Career Advancement 101: Stop Being a Fool
“I’m not here to make friends. I’m here to put in my time and move on up,” you overhear one ambitious junior staffer say to another. Really? And he wonders why no one gives him a break.
Like it or not — and you’d be better off liking it — the way you relate to your coworkers makes a big impact on your professional image.
Harvard Business School professor Laura Morgan Roberts says professionals in the workplace need to distinguish between the way they want to be seen and the way they are actually seen. She calls this “Impression Management.” The way we are perceived is affected by the way we handle situations (or, predicaments) and stereotypes (which are outside of our control). If someone believes they have a negative perceived image, he or she can take deliberate steps to turn that around and earn respect of his or her peers and managers.
The first step is to identify actions, behaviors and attitudes that contributed to the negative image.
The next step is to come up with a plan to stop those actions, behaviors and attitudes (starting with a good, long look in the mirror) and finding ways to present a more positive image.
Sometimes, the littlest gestures can go a long way.
Go to Company Gatherings
Whether the company sponsors parties, has informal gatherings at the bar, or takes everyone to sporting events, see these as opportunities to bond with your coworkers and increase your reputation as a friendly guy or gal. Even if your company doesn’t have after-hours gatherings, take the chance to chat with your colleagues on your breaks and as you encounter them at the water cooler. Amazingly, CareerBuilder.com says workers who do this don’t just get noticed by their comrades — they’re actually more productive. The site reports that 40 percent of workers recorded improved productivity in a poll conducted by Robert Half International.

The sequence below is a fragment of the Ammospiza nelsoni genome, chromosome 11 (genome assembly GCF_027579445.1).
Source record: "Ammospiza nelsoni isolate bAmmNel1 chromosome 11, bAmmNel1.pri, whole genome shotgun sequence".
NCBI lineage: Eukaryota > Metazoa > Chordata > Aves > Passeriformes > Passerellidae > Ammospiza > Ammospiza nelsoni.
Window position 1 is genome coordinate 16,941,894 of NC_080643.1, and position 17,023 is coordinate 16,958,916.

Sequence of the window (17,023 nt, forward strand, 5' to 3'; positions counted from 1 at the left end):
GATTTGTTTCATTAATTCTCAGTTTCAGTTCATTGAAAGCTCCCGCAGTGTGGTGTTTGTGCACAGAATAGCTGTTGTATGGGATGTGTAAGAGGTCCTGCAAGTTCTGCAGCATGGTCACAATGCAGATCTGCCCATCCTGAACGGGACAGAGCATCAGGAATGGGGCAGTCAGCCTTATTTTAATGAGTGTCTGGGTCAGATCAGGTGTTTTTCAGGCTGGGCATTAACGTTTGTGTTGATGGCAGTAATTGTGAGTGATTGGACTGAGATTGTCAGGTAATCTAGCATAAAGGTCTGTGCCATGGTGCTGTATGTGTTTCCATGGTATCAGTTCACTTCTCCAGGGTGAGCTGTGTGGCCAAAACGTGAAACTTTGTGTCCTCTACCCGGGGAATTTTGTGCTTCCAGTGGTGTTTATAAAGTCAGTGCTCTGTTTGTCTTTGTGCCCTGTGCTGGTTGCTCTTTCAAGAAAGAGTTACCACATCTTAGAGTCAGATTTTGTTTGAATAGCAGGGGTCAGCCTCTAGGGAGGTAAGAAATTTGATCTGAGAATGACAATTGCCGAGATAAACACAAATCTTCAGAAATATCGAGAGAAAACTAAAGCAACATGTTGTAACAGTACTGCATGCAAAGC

Bring in Breakfast
Everybody loves to come into work and see a nice, fresh box of donuts waiting for them. Attach yourself to this goodwill by being the one who brought in that box. Your AMEX small business credit card will hardly notice the ding, but everybody will remember your generosity. For the best results, make sure the rest of the staff has arrived so they see you put the box on the table. Otherwise, you’ll end up being an anonymous benefactor and lose the career-advancing opportunity.
Don’t Put a High Priority on Emails
According to Inc.com, many people rush right to their email inbox when they get to work and begin to freak out as they are bombarded with all sorts of seemingly urgent messages. Then, they spend all day answering the emails and get nothing else done. Needless to say, this lack of overall productivity does nothing to advance your career. Make sure to send your own agenda, and don’t let emails derail it. This way, what you accomplish will be what the boss actually cares about.
Clean Up Your Desk
Messy desk lovers often claim they perform better when their desks aren’t pristine. While this is likely true, Bankrate.com says a messy desk gives the impression that you are overwhelmed and disorganized. Therefore, managers who are looking to hand out assignments will often pass you by. Also, the site notes that a study conducted by the University of Texas shows that most people who have messy desks really are less organized. You may find that cleaning up your desk actually improves your productivity as well as the impression you make.
Do Not Multitask
Multitasking will make you lose more IQ points than being stoned, CNN reports. They say that a study conducted in Britain shows that someone who is stoned on marijuana loses four IQ points, while someone who is multitasking loses an average of 10. Not only that, but those who do things like answer messages while they’re also engaging in face-to-face meetings are seen as rude. Rudeness never did anything to advance a career, and the added mistakes caused by distraction will only serve to give you a reputation as being incompetent as well.